22 April, 2005

When 1252 Words Are Better Than a Picture

I believe it was The Anchoress who tipped me off to Sigmund, Carl & Alfred - a thoughtful, essay-oriented pseudonymous blog by a psychotherapist that hits hard on some issues I care about, as well as some I wasn't even aware that I cared about until I read about them there. This post is particularly good, even as it covers some ground already well trodden by others. One small excerpt (read the whole thing):

The Nazis attempted to hide their evil and deny it. The Islamists can't be bothered. In plain view, they proudly pronounce their aims and intent. They want to subjugate us or destroy us. Officially appointed Arab government clerics reiterate these goals in mosques and on television. School curriculum educates from an early age, the Islamic destiny, to be fulfilled by a never ending Jihad. These aren't matters of debate or issues up for discussion. They are facts. In facing these realities, it is not enough to discuss them or even understand them. They must be dealt with. In doing so, we must be prepared not only to ask the questions, but to answer them clearly and unequivocally. Do we extend equal civil rights to those who's [sic] stated aim is to destroy us? Do we respect the sanctity of a Holy Shrine if it is being used to as a military base from which to shoot and bomb? Do we target schools and hospitals used by terrorists and hiding behind children? Do we refrain from searching women, knowing that terrorists have used pregnant women to smuggle explosives?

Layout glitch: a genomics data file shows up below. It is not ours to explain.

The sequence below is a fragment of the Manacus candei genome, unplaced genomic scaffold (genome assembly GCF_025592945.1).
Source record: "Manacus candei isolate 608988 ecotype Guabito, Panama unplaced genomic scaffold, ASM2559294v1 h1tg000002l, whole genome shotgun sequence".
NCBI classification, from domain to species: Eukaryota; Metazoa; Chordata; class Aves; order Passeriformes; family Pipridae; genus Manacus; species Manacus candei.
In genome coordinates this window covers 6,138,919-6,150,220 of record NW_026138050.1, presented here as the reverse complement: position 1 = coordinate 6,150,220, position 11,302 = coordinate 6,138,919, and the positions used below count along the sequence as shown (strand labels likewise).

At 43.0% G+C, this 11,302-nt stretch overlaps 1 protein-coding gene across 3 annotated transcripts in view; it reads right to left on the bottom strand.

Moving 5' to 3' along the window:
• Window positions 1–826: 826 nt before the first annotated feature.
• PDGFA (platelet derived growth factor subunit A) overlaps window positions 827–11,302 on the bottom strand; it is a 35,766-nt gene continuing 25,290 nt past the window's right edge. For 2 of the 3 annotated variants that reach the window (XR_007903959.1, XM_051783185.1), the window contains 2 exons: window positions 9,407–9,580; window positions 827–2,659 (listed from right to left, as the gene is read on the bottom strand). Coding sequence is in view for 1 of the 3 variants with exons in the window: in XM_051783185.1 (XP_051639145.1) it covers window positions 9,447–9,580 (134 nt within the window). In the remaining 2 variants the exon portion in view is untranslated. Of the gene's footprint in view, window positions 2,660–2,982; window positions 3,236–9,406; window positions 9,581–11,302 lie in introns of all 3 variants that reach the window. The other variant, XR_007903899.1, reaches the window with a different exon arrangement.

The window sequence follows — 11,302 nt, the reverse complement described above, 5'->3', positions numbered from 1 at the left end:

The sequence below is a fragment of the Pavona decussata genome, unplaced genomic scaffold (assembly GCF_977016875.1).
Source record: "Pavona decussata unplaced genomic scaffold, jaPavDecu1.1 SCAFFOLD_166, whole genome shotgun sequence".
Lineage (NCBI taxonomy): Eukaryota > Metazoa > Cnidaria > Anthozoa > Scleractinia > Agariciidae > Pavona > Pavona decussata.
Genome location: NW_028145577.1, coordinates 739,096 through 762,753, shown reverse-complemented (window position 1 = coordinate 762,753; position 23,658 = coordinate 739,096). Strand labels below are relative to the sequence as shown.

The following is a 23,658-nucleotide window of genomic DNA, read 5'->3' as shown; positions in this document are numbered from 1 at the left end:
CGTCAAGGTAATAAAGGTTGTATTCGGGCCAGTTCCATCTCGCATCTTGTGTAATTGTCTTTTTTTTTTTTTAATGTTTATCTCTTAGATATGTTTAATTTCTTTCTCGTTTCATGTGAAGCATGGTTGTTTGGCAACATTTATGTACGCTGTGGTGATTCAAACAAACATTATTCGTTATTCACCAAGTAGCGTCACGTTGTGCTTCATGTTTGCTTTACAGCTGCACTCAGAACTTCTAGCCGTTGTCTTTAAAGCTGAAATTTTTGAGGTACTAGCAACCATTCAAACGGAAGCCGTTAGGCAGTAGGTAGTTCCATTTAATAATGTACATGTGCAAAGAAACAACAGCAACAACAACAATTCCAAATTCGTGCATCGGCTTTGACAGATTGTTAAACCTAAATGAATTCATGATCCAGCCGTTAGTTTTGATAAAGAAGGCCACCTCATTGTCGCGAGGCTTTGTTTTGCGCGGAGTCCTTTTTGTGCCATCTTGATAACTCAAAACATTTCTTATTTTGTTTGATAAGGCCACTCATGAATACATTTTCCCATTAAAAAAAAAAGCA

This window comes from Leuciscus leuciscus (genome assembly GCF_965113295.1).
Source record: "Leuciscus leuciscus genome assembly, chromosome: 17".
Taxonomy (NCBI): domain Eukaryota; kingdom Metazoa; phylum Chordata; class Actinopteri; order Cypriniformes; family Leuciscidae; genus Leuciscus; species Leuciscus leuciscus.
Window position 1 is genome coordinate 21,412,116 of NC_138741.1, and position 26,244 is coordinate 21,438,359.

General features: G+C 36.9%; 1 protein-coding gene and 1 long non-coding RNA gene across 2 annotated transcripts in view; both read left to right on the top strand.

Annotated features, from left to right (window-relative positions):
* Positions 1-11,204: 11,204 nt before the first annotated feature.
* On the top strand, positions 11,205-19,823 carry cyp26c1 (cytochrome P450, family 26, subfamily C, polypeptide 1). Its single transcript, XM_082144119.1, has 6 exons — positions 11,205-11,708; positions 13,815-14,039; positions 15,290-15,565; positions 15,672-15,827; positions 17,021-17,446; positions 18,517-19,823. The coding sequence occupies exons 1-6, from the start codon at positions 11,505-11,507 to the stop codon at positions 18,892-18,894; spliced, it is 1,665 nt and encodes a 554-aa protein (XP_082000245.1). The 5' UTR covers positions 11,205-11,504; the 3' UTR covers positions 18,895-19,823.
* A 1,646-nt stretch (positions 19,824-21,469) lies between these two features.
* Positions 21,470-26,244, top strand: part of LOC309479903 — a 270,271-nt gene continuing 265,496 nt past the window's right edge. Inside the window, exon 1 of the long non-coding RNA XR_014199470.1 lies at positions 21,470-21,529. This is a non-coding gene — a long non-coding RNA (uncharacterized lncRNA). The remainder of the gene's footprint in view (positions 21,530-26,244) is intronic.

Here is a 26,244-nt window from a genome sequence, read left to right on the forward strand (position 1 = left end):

On a completely different note, this guest piece on S,C&A also hit home. (I have a daughter about that age.) The author relates a true story of a military friend-of-a-friend:
...the decision was made to have the going away party at a topless bar... The place went wild…except for one guy. He realized that the girl [on stage] was his 16-year-old daughter... This guy wasn’t willing to accept any of the responsibility for what his daughter had done. It was the fault of the people she hung around with, or the drugs she was doing, or something in the water.
The whole piece is worth reading for anyone who thinks they know what parenting is about, or (like me), can't believe the fictions some parents talk themselves into in the name of letting their kids 'find', or 'be' themselves. And while we're on that subject... (and yes, I know this is getting to be a quirky, meandering post already)...

My wife and older daughter and I rented a little-noticed documentary from Netflix the other night that's, well... haunting... and worthwhile. "Devil's Playground" follows several Amish teenagers turned loose in the world at age 16 in a tradition known as 'Rumspringa' (essentially "running wild".) The theory is that - having been brought up strictly in the church to that point - a few years of wild drunkenness, smoking, drugs, sex and fast cars will inoculate them against the temptations of the world and hopefully cement their choice to be baptized into a life following Christ in the Amish church.

I'll give away only part of the ending by noting that fully 90% of these kids return to be baptized Amish and accept the extreme discipline of that life despite some of the wildest partying I've ever seen or heard of.

What the rest of our society misses, it seems to me, is that first 16 years. Many kids (particularly in this wacko-liberal corner of the country) are given nearly free reign from toddlerhood despite behavior that cries out for guidance and limits. My wife and I are considerably younger than the parents of most of my kids' contemporaries. Many of those older parents seem fixed in a 1960's/'70's Woodstock parenting philosophy that essentially boils down to "whatever". Fortunately, my kids seem to have already figured out that many of these kids are already on the road to being pretty messed up. I'll get off the soapbox now. Go rent the film.